Stereotyped Ukraine

This post is by Olga Pakos as part of the series ‘Culture and Human Rights: Challenging Cultural Excuses for Gender-Based Violence’ hosted by and

Violence has existed in Ukraine since ancient times. Through the centuries, it has not gone away, it is a phenomenon that has been inherited, fostered and successfully ingrained into modern society, as proven by the statistics. Through art, song, mythology and language violence is passed on from generation to generation.  It is born with us. This is as simple as it looks: there is a child who needs to be brought up and is there any way to convey education without threats, intimidation, pressure and sometimes even battery?


Ukrainian arts and crafts are full of methodology of an educational process based on threats of bodily harm. For instance, in case of a light and even spontaneous trifling one can hear something like: “I will beat the shit out of you!” or “You’ll get beaten like a wine apple!”, or even “You should be spanked, but nobody cares to do it (or what do you mean by nobody cares?)!” Apparently, a threat is the only tool for bringing up a child. If it doesn’t work, a threat will come true. This particular method is inherited from generation to generation until one tries to break the link in the chain. However, this is rare because when they to explain that there are more effective methods without any psychological trauma or physical pain for raising a child, they often hear: “My parents brought me up in the SAME way, so what? I’m a normal person now. Just like my child will be.”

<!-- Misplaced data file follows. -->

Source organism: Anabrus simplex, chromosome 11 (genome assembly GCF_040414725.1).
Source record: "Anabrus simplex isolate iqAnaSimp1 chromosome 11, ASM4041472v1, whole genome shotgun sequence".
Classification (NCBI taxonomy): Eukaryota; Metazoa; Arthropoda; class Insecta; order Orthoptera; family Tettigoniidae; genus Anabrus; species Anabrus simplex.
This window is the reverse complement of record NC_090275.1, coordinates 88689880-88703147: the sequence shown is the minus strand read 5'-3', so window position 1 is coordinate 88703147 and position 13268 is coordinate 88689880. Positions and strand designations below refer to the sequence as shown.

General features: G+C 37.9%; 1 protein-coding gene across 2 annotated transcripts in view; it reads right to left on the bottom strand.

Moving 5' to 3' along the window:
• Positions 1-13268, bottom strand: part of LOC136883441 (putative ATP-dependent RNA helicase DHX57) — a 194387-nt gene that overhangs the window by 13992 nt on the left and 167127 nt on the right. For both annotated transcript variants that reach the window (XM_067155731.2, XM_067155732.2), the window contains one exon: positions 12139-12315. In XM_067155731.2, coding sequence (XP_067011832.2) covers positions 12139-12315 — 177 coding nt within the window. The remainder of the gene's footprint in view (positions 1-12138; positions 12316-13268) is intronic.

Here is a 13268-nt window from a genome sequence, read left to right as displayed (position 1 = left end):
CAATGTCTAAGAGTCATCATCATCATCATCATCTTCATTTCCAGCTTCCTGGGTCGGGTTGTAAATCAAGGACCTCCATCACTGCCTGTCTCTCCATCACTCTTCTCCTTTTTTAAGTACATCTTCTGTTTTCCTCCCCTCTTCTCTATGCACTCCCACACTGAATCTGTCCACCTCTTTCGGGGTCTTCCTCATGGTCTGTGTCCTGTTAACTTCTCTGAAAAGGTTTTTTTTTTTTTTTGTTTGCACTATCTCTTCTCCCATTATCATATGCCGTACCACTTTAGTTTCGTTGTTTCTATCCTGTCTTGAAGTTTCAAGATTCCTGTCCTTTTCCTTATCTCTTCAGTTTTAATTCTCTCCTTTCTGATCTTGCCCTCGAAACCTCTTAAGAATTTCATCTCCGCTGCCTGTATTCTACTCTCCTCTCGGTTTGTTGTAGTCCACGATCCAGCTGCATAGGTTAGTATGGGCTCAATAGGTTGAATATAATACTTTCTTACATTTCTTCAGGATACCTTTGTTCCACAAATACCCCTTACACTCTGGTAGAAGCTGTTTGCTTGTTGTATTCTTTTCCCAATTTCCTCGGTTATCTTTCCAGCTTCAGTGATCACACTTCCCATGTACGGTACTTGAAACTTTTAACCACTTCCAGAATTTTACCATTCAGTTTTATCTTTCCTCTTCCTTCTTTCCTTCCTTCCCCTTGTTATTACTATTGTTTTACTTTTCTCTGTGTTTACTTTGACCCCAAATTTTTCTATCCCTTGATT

Ukrainian Muslim woman loses court battle for the right to be photographed in headscarf

Publication Date: 
July 6, 2010

The Kyiv District Administrative Court has rejected the suit brought on behalf of 25-year-old Susanna Ismailova from Bakhchysarai (the Crimea). She had asked the court to order the Ministry of Internal Affairs [MIA] to allow her to have a passport photo taken in her hijab or Muslim headscarf.

The court deemed that Ms Ismailova’s rights were not restricted by the insistence that she be photographed without the scarf.